|ATSDR Neurotoxicants||Neurotoxicants that are identified in the United States' Department of Health and Human Services' Agency for Toxic Substances and Disease Registry's Toxic Substances Portal under "Health Effects of Toxic Substances and Carcinogens, Nervous System."|
|US EPA Priority Chemicals List||Persistent, Bioaccumulative and Toxic Priority Chemicals that are identified by the United States Environmental Protection Agency's National Waste Minimization Program.|
|US NTP Reproductive or Developmental Toxicants||Reproductive or developmental toxicants identified in "Monograph on the Potential Human Reproductive and Developmental Effects" published by the United States Department of Health and Human Services' National Toxicology Program, Office of Health Assessment and Translation.|
|US EPA PBTs||Chemicals identified by the United States Environmental Protection Agency's Toxics Release Inventory program as Persistent, Bioaccumulative and Toxic Chemicals that are subject to reporting under Section 313 of the Emergency Planning and Community Right-to-Know Act of 1986.|
|WA PBTs||The Washington Department of Ecology's Persistent, Bioaccumulative, Toxic (PBT) Chemicals identified in the Washington Administrative Code, Title 173, Chapter 173-333.|
|US NTP Carcinogens||Chemicals that are identified as "known to be" or "reasonably anticipated to be" human carcinogens in the 13th Report on Carcinogens and any subsequent revisions prepared by the United States Department of Health and Human Services' National Toxicology Program.|
|CA NLs||Chemicals for which notification Levels, as defined in Health and Safety Code Section 116455, have been established by the California Department of Public Health or the State Water Resources Control Board.|
|CA MCLs||Chemicals for which primary Maximum Contaminant Levels have been stablished and adopted under Sections 64431 or 64444 of Chapter 15 of Title 22 of the California Code of Regulations.|
|CA TACs||Chemicals identified as Toxic Air Contaminants under Sections 93000 or 93001 of Title 17 of the California Code of Regulations.|
|CA Priority Pollutants||Chemicals that are identified as priority pollutants in the California Water Quality Control Plans under Section 303(c) of the federal Clean Water Act and in Section 131.38 of Title 40 of the Code of Federal Regulations, or identified as pollutants by California or the United State Environmental Protection Agency for one or more water bodies in California under Section 303(d) of the federal Clean Water Act and Section 130.7 of Title 40 of the Code of Federal Regulations.|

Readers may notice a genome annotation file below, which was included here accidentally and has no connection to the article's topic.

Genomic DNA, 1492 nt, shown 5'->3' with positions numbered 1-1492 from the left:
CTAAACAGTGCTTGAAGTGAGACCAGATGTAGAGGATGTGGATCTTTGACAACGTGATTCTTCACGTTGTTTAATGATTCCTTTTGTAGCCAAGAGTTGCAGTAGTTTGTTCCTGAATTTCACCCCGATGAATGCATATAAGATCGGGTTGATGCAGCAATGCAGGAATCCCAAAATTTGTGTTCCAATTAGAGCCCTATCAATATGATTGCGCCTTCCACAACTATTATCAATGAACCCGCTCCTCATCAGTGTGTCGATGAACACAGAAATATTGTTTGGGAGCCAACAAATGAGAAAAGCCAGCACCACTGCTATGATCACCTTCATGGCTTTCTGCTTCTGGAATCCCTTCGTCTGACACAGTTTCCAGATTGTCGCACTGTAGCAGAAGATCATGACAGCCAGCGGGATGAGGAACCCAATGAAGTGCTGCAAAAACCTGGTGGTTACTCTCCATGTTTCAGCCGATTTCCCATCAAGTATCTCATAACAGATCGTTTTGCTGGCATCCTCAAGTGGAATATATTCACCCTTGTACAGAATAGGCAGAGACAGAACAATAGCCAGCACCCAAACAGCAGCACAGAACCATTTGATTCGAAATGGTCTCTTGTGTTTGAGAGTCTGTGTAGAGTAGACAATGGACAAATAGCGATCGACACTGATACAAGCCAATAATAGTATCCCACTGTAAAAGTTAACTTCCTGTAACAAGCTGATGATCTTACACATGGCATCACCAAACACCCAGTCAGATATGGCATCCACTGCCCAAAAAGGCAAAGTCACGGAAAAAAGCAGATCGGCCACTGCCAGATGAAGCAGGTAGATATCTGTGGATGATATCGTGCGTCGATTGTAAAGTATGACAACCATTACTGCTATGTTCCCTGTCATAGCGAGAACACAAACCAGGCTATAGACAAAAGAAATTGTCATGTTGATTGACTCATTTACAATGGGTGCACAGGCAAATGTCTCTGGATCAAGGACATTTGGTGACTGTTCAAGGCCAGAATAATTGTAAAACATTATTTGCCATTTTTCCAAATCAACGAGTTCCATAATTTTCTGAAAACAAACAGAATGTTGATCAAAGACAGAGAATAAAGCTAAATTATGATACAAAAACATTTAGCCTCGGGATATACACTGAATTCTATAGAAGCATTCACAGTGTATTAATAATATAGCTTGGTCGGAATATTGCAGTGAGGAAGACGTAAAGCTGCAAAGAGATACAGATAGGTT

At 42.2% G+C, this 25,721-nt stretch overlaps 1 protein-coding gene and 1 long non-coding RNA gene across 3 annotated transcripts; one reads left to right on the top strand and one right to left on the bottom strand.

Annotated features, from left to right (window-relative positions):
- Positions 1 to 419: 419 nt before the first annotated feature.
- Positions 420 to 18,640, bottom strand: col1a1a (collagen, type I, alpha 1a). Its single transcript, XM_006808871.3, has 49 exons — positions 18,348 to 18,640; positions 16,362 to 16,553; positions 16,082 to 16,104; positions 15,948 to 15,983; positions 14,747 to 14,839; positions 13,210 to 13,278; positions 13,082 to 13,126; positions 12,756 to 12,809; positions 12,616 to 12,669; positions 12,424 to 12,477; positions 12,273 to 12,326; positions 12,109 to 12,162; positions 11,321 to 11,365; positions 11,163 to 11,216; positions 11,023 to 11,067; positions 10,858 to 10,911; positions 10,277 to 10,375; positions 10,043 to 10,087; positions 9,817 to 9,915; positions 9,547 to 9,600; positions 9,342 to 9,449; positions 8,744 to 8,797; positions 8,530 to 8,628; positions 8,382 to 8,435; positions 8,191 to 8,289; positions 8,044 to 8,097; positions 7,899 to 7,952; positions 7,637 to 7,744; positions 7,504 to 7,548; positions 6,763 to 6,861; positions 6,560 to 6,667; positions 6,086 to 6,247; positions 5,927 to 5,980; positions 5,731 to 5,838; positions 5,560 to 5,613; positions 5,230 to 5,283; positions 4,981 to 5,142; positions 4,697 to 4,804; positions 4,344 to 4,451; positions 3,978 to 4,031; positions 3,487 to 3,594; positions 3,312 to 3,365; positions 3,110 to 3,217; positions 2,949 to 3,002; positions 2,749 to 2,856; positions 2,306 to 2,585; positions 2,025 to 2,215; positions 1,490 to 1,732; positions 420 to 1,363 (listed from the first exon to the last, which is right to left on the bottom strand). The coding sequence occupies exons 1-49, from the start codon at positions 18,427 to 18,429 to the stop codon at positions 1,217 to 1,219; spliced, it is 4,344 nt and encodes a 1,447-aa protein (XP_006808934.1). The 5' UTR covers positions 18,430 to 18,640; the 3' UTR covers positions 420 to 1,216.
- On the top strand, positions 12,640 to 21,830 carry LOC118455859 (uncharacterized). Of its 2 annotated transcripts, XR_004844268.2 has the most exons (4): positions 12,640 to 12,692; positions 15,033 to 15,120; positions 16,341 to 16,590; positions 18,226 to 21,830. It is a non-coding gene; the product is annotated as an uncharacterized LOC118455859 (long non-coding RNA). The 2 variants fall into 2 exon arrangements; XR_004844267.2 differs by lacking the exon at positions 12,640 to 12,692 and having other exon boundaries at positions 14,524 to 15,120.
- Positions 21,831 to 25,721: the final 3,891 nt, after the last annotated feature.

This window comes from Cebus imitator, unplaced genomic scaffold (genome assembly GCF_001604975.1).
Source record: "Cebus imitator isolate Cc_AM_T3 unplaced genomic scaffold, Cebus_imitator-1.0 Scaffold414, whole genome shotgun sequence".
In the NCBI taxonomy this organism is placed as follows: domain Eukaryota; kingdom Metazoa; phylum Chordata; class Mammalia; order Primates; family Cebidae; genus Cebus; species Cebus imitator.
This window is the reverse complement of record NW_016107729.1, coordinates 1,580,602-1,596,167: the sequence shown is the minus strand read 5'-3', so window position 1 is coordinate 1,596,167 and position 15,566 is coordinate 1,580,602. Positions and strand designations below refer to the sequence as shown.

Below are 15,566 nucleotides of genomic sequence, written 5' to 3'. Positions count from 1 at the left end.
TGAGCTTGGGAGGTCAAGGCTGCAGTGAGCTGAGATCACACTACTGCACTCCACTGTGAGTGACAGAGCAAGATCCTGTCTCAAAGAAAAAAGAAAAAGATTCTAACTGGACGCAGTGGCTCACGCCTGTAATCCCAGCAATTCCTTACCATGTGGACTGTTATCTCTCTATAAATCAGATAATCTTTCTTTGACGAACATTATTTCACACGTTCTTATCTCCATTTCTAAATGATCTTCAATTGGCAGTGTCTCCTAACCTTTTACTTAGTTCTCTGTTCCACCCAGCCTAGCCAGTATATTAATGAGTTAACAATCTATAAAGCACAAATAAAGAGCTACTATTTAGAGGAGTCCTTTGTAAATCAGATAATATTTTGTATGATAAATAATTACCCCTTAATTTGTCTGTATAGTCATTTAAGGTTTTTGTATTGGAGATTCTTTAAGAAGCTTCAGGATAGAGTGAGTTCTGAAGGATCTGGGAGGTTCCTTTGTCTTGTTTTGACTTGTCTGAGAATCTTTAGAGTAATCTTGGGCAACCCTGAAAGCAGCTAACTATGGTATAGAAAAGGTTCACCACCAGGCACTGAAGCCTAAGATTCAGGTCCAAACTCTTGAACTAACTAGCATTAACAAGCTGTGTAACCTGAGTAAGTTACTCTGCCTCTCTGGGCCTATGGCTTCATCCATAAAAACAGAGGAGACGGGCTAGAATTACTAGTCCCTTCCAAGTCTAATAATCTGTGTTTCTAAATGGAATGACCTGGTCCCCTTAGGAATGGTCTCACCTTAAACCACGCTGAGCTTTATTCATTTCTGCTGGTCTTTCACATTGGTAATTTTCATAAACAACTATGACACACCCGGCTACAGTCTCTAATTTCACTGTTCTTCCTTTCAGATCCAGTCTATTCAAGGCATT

|CA Non-Cancer Hazards||Chemicals that are identified with non-cancer endpoints and listed with an inhalation or oral Reference Exposure Level by the California Office of Environmental Health Hazard Assessment under Health and Safety Code Section 44360(b)(2).|
|CA Priority Chemicals||Chemicals identified as priority chemicals by the California Environmental Contaminant Biomonitoring program pursuant to Section 105449.|
|Marine Priority Action Chemicals||Chemicals that are identified on Part A of the list of Chemicals for Priority Action prepared by the Oslo and Paris Conventions for the Protection of the Marine Environment of the North-East Atlantic.|
|EU Fragrance Allergens||Chemicals identified as fragrance allergens in Annex III of the EU Cosmetics Regulation 1223/2009, as required to be labeled by the European Detergents Regulation No. 648/2004.|
|AOEC Asthmagens||Chemicals designated as asthmagens by the Association of Occupational and Environmental Clinics.|
|US EPA TSCA Chemicals of Concern||Chemicals for which the United States Environmental Protection Agency has issued a Chemical of Concern Action Plan pursuant to the federal Toxic Substances Control Act.|
|US EPA Ozone Depletors||Chemicals identified as a Class I or Class II Ozone-Depleting Substance by the United States Environmental Protection Agency.|
|NY DOH MCLs||Chemicals for which Maximum Contaminant Levels have been established and adopted in Tables 1, 3, 3A, and 7 of Subpart 5-1.52 of Title 10 of the New York Code of the Rules and Regulations (10 NYCRR Subpart 5-1.52).|
|GLWQA Chemicals of Mutual Concern||Chemicals identified as Chemicals of Mutual Concern developed under the 2012 U.S./ Canada Great Lakes Water Quality Agreement (GLWQA) Annex 3.|
|NY Air Toxics||Chemicals identified as high toxicity air contaminants in Part 212 of Title 6 of the New York Codes of Rules and Regulations (6 NYCRR Subpart 212-2.2, as defined in Subpart 212-1.2 (b)(9)).|